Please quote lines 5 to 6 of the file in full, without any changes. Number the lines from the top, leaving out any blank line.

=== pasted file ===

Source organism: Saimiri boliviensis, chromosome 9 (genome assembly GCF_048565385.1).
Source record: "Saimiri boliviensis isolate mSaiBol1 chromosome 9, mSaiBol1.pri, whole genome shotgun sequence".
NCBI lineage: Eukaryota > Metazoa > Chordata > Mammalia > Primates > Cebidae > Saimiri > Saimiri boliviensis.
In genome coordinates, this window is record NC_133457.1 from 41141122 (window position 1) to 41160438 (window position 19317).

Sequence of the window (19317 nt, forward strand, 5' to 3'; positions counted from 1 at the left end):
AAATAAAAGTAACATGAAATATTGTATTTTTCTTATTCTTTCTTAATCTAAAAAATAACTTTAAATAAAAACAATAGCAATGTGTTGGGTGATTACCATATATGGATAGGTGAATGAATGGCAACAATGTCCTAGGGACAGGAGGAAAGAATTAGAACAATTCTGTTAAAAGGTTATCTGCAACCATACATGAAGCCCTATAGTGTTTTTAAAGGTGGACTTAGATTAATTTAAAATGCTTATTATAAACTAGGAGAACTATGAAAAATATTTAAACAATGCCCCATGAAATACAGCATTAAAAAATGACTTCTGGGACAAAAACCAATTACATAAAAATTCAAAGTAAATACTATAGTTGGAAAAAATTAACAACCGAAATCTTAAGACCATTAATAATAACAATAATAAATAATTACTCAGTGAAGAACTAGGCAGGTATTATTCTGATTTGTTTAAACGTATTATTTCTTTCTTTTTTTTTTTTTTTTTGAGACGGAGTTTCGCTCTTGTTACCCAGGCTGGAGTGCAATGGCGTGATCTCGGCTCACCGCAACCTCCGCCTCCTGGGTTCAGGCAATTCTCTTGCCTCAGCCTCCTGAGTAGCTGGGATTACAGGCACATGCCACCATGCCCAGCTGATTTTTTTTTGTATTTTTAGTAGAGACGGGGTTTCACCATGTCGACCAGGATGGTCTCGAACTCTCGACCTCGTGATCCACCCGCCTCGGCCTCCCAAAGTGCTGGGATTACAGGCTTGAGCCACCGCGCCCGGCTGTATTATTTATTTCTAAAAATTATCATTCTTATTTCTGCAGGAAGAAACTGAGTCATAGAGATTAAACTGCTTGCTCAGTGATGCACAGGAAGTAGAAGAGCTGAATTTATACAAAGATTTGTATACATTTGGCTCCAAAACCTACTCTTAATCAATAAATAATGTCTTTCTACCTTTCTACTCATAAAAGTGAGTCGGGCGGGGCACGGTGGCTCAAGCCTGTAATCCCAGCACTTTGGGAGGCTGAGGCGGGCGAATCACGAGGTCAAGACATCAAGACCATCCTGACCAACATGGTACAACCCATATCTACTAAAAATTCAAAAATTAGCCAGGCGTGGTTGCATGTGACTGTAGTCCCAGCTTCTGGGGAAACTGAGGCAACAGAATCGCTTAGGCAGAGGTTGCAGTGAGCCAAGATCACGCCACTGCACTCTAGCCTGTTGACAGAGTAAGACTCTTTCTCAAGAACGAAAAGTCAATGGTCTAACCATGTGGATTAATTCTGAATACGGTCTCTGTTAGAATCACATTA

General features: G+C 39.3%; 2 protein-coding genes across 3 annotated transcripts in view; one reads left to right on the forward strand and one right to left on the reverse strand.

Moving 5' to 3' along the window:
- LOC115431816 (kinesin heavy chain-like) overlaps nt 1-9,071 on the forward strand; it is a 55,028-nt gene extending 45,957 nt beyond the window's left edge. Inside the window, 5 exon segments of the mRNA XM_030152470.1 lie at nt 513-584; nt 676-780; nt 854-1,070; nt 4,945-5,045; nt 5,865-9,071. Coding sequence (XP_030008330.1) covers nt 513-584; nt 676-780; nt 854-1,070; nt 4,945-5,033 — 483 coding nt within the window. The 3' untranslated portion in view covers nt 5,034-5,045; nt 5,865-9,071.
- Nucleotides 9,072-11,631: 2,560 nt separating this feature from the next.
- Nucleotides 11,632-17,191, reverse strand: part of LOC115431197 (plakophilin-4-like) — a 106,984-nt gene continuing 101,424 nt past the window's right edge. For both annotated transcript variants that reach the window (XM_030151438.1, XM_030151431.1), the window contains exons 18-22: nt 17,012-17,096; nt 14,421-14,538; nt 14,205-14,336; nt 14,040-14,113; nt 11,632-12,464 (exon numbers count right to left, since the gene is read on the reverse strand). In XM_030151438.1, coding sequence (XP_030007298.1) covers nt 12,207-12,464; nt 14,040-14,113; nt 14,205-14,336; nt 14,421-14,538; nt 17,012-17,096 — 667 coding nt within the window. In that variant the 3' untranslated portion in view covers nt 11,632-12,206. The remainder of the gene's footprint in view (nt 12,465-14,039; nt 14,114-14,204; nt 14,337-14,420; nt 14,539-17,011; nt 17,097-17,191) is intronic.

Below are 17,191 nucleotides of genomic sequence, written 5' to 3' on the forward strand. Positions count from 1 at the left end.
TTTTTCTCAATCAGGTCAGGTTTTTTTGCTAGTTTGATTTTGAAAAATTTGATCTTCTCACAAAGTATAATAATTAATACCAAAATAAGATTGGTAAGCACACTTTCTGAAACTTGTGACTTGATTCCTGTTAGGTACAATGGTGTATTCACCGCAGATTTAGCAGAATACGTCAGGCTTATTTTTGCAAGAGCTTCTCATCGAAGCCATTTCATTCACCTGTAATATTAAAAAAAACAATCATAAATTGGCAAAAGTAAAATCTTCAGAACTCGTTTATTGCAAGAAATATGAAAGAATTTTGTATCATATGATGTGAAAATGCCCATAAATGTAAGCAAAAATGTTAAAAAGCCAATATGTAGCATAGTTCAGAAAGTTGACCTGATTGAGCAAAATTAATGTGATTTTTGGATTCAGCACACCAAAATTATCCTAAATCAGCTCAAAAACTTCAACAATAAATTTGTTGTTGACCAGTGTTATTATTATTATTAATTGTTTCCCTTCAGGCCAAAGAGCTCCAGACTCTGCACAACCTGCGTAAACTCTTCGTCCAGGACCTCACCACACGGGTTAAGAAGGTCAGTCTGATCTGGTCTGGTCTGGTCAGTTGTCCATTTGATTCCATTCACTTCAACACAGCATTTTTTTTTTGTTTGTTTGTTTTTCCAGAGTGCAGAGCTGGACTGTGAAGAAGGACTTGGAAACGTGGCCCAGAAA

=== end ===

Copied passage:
Sequence of the window (19317 nt, forward strand, 5' to 3'; positions counted from 1 at the left end):
AAATAAAAGTAACATGAAATATTGTATTTTTCTTATTCTTTCTTAATCTAAAAAATAACTTTAAATAAAAACAATAGCAATGTGTTGGGTGATTACCATATATGGATAGGTGAATGAATGGCAACAATGTCCTAGGGACAGGAGGAAAGAATTAGAACAATTCTGTTAAAAGGTTATCTGCAACCATACATGAAGCCCTATAGTGTTTTTAAAGGTGGACTTAGATTAATTTAAAATGCTTATTATAAACTAGGAGAACTATGAAAAATATTTAAACAATGCCCCATGAAATACAGCATTAAAAAATGACTTCTGGGACAAAAACCAATTACATAAAAATTCAAAGTAAATACTATAGTTGGAAAAAATTAACAACCGAAATCTTAAGACCATTAATAATAACAATAATAAATAATTACTCAGTGAAGAACTAGGCAGGTATTATTCTGATTTGTTTAAACGTATTATTTCTTTCTTTTTTTTTTTTTTTTTGAGACGGAGTTTCGCTCTTGTTACCCAGGCTGGAGTGCAATGGCGTGATCTCGGCTCACCGCAACCTCCGCCTCCTGGGTTCAGGCAATTCTCTTGCCTCAGCCTCCTGAGTAGCTGGGATTACAGGCACATGCCACCATGCCCAGCTGATTTTTTTTTGTATTTTTAGTAGAGACGGGGTTTCACCATGTCGACCAGGATGGTCTCGAACTCTCGACCTCGTGATCCACCCGCCTCGGCCTCCCAAAGTGCTGGGATTACAGGCTTGAGCCACCGCGCCCGGCTGTATTATTTATTTCTAAAAATTATCATTCTTATTTCTGCAGGAAGAAACTGAGTCATAGAGATTAAACTGCTTGCTCAGTGATGCACAGGAAGTAGAAGAGCTGAATTTATACAAAGATTTGTATACATTTGGCTCCAAAACCTACTCTTAATCAATAAATAATGTCTTTCTACCTTTCTACTCATAAAAGTGAGTCGGGCGGGGCACGGTGGCTCAAGCCTGTAATCCCAGCACTTTGGGAGGCTGAGGCGGGCGAATCACGAGGTCAAGACATCAAGACCATCCTGACCAACATGGTACAACCCATATCTACTAAAAATTCAAAAATTAGCCAGGCGTGGTTGCATGTGACTGTAGTCCCAGCTTCTGGGGAAACTGAGGCAACAGAATCGCTTAGGCAGAGGTTGCAGTGAGCCAAGATCACGCCACTGCACTCTAGCCTGTTGACAGAGTAAGACTCTTTCTCAAGAACGAAAAGTCAATGGTCTAACCATGTGGATTAATTCTGAATACGGTCTCTGTTAGAATCACATTA